So the common financial markets idea that you should wait until inflation--be that the statistical "core" or true headline--pops up beyond, or towards the top of your target band, prior to putting in place reactionary policy settings, seems to me to be quite misplaced. Indeed, self-evidently so. It would be no different to investing in shares purely on the basis of their past price movements.

What this tells us is that a largely error-free central bank will rarely permit inflation to consistently exceed its target range. Yet this efficacy in and of itself creates a communications challenge: while interest rates might move strikingly in accordance with the preferences of the central banker, consumer price inflation should generally be stable. That is, you never have inflation problems (think of Australia during the great moderation between the mid 1990s and mid 2000s).

And so the paradox of good monetary policy is that you should not have a counterfactual of bad monetary policy against which to rationalise your remedial actions. Of course, Australia does have an uncomfortable number of said counterfactuals: the experience up to the early 1990s, and the period prior to the GFC are two that spring to mind.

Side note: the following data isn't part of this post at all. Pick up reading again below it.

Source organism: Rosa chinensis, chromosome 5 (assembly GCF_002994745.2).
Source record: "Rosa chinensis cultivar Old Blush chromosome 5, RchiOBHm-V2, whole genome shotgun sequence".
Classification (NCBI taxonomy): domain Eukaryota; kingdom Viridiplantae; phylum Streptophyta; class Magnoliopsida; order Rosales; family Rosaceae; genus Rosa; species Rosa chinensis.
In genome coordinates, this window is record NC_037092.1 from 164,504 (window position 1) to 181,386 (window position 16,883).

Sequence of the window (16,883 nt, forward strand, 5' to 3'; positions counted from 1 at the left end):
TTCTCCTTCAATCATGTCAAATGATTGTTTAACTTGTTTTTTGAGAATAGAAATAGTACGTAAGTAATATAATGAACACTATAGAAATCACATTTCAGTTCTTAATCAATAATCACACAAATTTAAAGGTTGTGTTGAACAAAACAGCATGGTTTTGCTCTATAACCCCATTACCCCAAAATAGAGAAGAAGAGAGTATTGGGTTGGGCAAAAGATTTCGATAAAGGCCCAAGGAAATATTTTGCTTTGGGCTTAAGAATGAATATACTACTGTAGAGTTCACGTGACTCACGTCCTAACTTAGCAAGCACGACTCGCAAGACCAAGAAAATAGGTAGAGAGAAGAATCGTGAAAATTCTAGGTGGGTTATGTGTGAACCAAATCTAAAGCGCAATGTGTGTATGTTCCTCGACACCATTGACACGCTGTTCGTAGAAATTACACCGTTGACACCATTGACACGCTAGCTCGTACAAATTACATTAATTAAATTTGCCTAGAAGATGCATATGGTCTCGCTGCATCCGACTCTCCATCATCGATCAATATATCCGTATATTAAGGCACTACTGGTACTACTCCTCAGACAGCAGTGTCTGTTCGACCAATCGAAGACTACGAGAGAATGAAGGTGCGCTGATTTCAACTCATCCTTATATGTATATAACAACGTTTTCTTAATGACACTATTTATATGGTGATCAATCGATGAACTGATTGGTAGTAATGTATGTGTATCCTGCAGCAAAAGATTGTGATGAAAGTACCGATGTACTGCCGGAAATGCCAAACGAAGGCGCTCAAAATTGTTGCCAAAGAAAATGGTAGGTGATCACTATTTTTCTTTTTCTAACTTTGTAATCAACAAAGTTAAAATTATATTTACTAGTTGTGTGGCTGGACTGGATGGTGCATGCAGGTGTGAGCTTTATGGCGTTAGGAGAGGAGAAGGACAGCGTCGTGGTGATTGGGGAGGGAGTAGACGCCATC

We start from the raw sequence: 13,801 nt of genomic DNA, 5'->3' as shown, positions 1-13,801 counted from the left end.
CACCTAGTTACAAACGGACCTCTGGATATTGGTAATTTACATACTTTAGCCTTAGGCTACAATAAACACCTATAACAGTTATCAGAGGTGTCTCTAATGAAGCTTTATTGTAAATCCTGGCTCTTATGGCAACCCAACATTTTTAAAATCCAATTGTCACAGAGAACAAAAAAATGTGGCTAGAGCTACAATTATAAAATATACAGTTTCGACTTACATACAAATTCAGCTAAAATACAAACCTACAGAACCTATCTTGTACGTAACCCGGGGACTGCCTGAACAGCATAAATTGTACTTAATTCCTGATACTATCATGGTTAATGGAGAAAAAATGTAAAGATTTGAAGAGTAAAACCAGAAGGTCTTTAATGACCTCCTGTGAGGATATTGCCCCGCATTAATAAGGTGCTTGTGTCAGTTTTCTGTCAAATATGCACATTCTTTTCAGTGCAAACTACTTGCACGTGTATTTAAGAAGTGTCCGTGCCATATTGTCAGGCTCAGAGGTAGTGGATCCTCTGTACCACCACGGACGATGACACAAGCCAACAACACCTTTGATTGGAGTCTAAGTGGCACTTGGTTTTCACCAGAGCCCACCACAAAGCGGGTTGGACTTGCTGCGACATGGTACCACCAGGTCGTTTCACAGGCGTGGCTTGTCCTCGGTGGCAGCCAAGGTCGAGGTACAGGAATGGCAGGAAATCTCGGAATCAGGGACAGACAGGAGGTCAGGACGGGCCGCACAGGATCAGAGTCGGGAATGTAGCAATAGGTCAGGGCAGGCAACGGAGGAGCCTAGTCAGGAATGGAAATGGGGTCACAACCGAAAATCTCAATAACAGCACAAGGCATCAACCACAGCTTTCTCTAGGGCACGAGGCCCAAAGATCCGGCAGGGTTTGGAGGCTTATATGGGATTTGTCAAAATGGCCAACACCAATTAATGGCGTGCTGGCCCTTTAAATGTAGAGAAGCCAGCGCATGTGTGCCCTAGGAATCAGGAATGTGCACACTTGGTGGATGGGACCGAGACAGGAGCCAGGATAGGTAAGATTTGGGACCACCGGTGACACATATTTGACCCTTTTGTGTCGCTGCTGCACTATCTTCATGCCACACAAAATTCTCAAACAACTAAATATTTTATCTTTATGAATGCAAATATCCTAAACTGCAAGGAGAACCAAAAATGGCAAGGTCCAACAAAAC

My third thought concerns the disconnect between the inflation measures that are popularly used to benchmark central bank performance, the inflation measures that actually count for consumers, and the inflation measures that central banks are legally mandated to focus on. Critically, the first is quite different from the latter two.

Think about it: yesterday a monthly gauge of inflation reported that Australian consumer prices had risen by a very significant 0.4% month-on-month (or nearly 5% annualised). But a sanitised "core" version of this gauge implied that consumer prices had, in fact, fallen over the month, since it removed the influence of fruit and vegetables, amongst other things. I am not sure about you, but my family eats fruit and vegetables, and we probably consume many of the other expenditure classes that are overlooked by this "core" measure!